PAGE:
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Steps To Take To Minimize The Risks Posed By Financially Distressed Customers And Suppliers

Commercial Bankruptcy, Restructuring & Creditors' Rights Update

Since we first sent out this Update six months ago, economic developments - especially the growing crises facing the Big Three auto companies - have made its subject all the more important to our clients. Because our clients continue to ask these questions, we thought it a good time to revisit this Update.

Economic challenges have affected every business in every industry. We field questions daily from our clients who are looking for advice on how to minimize the adverse effects of a customer or supplier in financial distress. While you may view those problems as just some of the things you have no control over, there are some basic, proactive steps you can take right now to minimize your risks and possibly enhance your position relative to other creditors.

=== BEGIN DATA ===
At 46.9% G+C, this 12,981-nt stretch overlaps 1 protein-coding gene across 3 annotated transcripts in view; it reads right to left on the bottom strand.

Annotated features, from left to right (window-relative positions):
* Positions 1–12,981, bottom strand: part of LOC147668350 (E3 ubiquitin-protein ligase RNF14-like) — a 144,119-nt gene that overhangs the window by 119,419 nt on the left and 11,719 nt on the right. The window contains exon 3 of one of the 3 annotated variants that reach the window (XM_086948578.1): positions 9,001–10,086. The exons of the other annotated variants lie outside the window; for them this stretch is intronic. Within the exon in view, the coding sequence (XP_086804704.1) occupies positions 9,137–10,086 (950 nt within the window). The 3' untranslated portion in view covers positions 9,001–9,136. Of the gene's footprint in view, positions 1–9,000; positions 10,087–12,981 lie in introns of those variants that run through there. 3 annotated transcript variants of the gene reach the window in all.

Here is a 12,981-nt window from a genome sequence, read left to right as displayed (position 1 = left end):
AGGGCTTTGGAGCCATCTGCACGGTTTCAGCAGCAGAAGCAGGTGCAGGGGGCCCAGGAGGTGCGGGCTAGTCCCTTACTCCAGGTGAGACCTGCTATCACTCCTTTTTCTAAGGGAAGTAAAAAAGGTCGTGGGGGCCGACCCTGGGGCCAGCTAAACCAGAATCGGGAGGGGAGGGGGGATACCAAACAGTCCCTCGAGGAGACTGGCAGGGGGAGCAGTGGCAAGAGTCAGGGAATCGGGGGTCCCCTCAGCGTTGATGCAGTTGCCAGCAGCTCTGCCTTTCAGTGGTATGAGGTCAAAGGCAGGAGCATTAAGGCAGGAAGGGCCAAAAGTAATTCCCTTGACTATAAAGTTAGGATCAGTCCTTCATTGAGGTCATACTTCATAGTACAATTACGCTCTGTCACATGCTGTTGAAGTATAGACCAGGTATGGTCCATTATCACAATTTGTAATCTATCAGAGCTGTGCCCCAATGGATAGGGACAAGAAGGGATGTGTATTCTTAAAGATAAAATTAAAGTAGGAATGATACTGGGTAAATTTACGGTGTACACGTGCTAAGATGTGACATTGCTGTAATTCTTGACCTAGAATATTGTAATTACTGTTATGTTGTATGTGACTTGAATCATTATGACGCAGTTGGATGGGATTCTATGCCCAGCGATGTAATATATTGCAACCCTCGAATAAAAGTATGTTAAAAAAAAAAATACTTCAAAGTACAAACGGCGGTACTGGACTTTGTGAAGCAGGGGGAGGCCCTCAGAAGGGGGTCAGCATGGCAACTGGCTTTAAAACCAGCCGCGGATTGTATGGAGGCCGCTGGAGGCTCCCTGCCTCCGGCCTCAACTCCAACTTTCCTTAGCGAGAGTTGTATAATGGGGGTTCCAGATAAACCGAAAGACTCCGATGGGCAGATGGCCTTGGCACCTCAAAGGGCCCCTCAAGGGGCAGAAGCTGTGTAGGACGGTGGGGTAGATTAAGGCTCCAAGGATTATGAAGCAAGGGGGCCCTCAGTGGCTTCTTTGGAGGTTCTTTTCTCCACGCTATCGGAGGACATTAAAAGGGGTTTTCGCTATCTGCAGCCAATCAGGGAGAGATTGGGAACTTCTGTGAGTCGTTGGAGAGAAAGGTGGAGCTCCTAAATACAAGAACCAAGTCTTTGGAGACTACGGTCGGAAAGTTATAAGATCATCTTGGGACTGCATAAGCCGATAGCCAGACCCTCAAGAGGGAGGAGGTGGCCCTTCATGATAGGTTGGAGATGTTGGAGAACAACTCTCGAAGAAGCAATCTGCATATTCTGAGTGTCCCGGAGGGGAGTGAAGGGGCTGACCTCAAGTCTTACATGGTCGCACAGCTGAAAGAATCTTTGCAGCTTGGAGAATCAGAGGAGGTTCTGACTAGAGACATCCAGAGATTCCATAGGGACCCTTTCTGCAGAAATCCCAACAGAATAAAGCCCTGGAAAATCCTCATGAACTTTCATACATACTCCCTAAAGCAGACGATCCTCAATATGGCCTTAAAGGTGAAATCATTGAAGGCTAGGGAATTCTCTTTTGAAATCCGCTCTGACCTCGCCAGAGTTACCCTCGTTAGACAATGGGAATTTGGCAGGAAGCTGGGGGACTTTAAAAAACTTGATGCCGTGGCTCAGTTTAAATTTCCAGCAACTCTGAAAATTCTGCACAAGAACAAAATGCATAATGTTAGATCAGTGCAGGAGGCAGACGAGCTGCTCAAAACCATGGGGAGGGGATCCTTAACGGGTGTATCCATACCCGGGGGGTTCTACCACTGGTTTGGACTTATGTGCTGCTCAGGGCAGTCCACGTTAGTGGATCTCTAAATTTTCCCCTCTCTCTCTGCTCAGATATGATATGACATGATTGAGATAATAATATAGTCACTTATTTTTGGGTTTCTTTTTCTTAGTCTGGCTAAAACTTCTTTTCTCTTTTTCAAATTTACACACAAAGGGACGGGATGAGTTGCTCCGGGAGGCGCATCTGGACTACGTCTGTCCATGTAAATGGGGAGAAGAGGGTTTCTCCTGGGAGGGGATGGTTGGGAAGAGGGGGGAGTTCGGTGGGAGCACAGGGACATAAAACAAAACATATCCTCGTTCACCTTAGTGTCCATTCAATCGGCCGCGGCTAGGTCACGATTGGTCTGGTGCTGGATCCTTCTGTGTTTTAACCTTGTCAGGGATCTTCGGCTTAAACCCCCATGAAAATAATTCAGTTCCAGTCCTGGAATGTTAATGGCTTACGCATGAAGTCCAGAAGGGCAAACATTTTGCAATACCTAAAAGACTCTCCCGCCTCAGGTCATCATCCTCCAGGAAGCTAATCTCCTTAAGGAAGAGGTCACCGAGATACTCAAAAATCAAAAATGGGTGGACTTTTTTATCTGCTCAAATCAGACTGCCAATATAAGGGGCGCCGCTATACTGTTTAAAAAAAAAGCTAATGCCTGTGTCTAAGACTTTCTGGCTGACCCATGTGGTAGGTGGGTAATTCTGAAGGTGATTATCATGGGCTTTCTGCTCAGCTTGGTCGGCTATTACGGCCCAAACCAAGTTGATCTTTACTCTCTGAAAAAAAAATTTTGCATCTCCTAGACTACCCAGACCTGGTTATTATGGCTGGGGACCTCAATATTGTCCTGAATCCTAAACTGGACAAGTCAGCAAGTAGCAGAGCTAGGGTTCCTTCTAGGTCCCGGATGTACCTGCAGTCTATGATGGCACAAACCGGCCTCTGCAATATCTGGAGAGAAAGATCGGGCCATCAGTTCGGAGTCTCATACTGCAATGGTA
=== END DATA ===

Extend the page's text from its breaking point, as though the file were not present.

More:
1. Review your contracts and related documents to confirm your remedies upon default, whether you have any guarantees, and what, if any collateral you might have. This is the time to call your counsel about "cleaning up" documentation or negotiating enhanced protections.

  2. Monitor your accounts diligently and try to avoid getting "deeper in the hole". While it certainly makes good business sense to work with and accommodate existing customers, you should avoid supporting a customer at the risk of your own cash flow. Don't agree to stretched-out payments or modified delivery terms without proper documentation. Repeated accommodations may later be deemed to have been contract modifications with which you would then be bound to continue to comply. Accommodations should be made in consultation with counsel and, if possible, in exchange for enhanced protections.